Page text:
An interesting thing has been happening on the way to the fully cloud-ified IT universe in which every company is able to call on as much computing power as it needs, of whatever kind, using whatever software, then return it to the vast, immutable ether, paying later only for what the used of this vast and magical power without being responsible for creating, training, feeding or protecting anything at all.
As more and more services, companies, computer functions and preventers-of-evil-computer-functions cram into the cloud-computing market, the market as a whole is starting to look a lot more like any single location connected to it.
There are some obvious examples; Amazon's EC2 Infrastructure as a Service (IAAS) looks like a data-center-for-hire even from the outside because that's exactly what it is.
Customers can run what they want and tune it with bandwidth, storage, memory, additional servers, security and every other data-center tool they want because IAAS is designed to be the idealized version of the dusty, rural, physically uncomfortable satellite data centers IT staff run off to twice a year to do disaster-recovery training.
The difference is that, on Amazon's Cloud side of the rainbow, all the hardware is up to date, the software all works and no one has to worry about uptime, ever.
(EC2 still goes down, as do Microsoft's Azure, Google's Gmail and everything else anyone ever built to manage information, but customers don't have to worry about it. They just ignore the possibility until it happens and then get to yell a lot until it's fixed. IT staffers don't get enough chances to yell at people. They don't have time in between being yelled at by users.)
Despite all that glitters, there's layers of data-center services under them thar clouds
So, yes, there's a mysterious gloss on cloudish information technology structures, a little pixie dust (or that glitter that got jammed in every seam of your clothes and would never come out no matter how often you washed them since you went to that over-the-top vendor reception at a conference in Vegas).
If you shield your eyes a bit, though, you can see a dark pyramid shape hidden in the mists and shifting winds full of glitter.
Generally the fog of marketing-speak is so thick you can't see the real structure of what the infrastructure of what cloud computing is becoming as an industry without getting dangerously close, fighting your way through glitter haboobies and dodging rabid killer unicorns to do it.
When you see it, it's a real letdown – a little too familiar.
Renting parts without knowing what they are
It looks suspiciously like networks divided into the seven OSI functional layers or data-center diagrams drawn by people with so weak a sense of space they put the storage 100 miles from the transaction processing monitor.
The interesting thing is, you can rent every layer, every stratum of data-center function from someone different, if you like, no matter how far apart they are.
If you look at any data-center diagram or illustration of OSI, you see the bottom is a physical layer – the wires that run from your data center to the cloud-service's data center.
You rent them from telcos, which traditionally operate exactly as cloud providers do, though in a less evolved way. (In the Telco language, "cloud" means "don't worry your pretty little head about all that technical stuff. Just plug into the wall, pay us a lot of money and we'll take care of everything. Eventually.)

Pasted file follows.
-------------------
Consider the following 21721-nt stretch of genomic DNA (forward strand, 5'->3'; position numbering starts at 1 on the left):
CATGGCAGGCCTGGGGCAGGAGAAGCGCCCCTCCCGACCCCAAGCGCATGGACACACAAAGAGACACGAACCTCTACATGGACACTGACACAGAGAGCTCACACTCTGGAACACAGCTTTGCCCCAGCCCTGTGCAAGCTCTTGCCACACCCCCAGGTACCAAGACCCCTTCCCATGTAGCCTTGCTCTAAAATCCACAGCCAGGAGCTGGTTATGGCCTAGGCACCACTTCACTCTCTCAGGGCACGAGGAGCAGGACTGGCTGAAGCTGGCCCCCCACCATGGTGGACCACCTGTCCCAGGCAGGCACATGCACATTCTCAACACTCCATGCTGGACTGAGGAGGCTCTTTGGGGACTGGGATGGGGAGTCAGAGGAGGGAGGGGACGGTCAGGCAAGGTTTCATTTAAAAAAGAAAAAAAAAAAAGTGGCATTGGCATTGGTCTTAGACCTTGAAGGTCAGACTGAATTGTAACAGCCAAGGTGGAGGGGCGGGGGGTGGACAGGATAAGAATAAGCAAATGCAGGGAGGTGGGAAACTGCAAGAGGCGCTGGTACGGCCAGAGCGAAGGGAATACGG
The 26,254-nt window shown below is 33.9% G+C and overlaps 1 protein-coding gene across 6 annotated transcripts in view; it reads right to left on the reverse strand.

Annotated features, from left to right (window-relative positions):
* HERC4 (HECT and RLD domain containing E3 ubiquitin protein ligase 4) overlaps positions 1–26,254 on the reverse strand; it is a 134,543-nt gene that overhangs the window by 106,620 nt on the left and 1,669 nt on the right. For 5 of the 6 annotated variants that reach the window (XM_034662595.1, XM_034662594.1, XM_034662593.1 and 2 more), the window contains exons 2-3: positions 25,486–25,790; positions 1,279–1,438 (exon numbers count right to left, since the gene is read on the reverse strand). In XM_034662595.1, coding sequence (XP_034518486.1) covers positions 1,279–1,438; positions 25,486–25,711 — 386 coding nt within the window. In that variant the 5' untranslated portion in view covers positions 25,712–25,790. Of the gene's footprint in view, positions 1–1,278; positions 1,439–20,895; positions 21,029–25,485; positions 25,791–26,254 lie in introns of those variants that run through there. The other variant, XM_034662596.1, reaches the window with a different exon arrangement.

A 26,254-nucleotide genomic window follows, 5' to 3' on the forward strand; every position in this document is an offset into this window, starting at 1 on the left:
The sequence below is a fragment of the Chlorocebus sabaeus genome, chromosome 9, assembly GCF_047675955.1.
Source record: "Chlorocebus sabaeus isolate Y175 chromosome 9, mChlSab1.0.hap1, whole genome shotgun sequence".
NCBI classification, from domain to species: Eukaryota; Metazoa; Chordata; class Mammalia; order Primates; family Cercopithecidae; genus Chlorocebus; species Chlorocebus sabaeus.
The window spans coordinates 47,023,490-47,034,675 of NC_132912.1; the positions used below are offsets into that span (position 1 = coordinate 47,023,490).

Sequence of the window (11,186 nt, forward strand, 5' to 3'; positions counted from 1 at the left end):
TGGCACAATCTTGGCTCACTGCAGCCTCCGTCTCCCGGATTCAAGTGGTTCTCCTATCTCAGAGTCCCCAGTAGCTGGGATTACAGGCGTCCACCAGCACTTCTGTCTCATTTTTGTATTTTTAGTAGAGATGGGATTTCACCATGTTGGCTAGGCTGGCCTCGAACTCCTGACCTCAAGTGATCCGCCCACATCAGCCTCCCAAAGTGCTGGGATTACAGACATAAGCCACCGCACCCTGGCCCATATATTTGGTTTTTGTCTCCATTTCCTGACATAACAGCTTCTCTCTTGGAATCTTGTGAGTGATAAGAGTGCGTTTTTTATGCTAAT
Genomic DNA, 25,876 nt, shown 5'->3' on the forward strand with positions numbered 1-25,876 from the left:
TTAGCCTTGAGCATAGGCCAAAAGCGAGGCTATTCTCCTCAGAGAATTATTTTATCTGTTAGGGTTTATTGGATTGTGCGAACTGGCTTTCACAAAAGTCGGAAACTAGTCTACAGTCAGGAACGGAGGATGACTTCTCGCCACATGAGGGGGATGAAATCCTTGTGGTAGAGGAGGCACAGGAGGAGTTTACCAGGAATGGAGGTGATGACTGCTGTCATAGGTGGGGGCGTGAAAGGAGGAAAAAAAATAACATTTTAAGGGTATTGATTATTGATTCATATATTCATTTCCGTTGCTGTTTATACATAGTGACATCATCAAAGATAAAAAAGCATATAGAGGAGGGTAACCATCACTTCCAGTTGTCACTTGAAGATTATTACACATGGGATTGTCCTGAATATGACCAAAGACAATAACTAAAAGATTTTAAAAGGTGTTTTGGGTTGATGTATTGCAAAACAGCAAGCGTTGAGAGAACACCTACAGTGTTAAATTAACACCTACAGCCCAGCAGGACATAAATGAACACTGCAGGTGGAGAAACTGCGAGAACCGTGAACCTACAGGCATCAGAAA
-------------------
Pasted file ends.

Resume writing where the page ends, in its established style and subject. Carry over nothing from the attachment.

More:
You have to do the Layer 2 part yourself – packing your odd-tasting foreign data into packets other networks are willing to take with them and apps are willing to taste.
That's the only part, though.
The Layer 3 – Switching and Routing – also comes from telcos, as does Transport in Layer 4. (Both are actually Transport; it's just that Transport 4 is a little smarter than Transport 3 and there's more money in making hardware for Transport 3, so it's treated by vendors as being really important.
Layer 5 – Session – is what cloud platform software is all about. It's a broker that sets up connections between apps and databases, apps and other apps, apps and networks, deals with their conflicts and fights, divorces them when necessary, and kills or drives them off the cloud when it's time for the end user using them to go.
IAAS services like Amazon's EC2 live here. It lets you play in the data center and expects you to do something useful while you're at it, which is surprisingly complex and difficult for technology that's supposed to be easy.
Talking the apps into and out of all those things is tricky, but cloud providers don't do it any differently than you do. They stuff so many APIs, middleware and message-exchanges into a box that it squirms, like stuffing a shoebox past the bursting point with live mice that try harder to get out as you try to stuff more of them in.
The cloud providers try not to let you see that, though. It's kind of industrial and ugly compared to the shine and the fog.
Don't look too close; you don't want to know.
If you bend down to get too close to the box full of Layer 5 mice, the unicorn protecting them – which wears a name tag that reads Hello, My Name is Glitter – will poke you a lot harder in the backside than something named Glitter should be able to manage. Those horns weren’t made for stirring Jello, though, so be careful.
Layer 6 encrypts, decrypts, wraps, unwraps and presents all the nasty foreign bits you packetized and sent over so one of the apps can do something about it. It also lives in every cloud that runs apps, whether SAAS or IAAS, all of them have one. Some just tape and tuck a little better than others.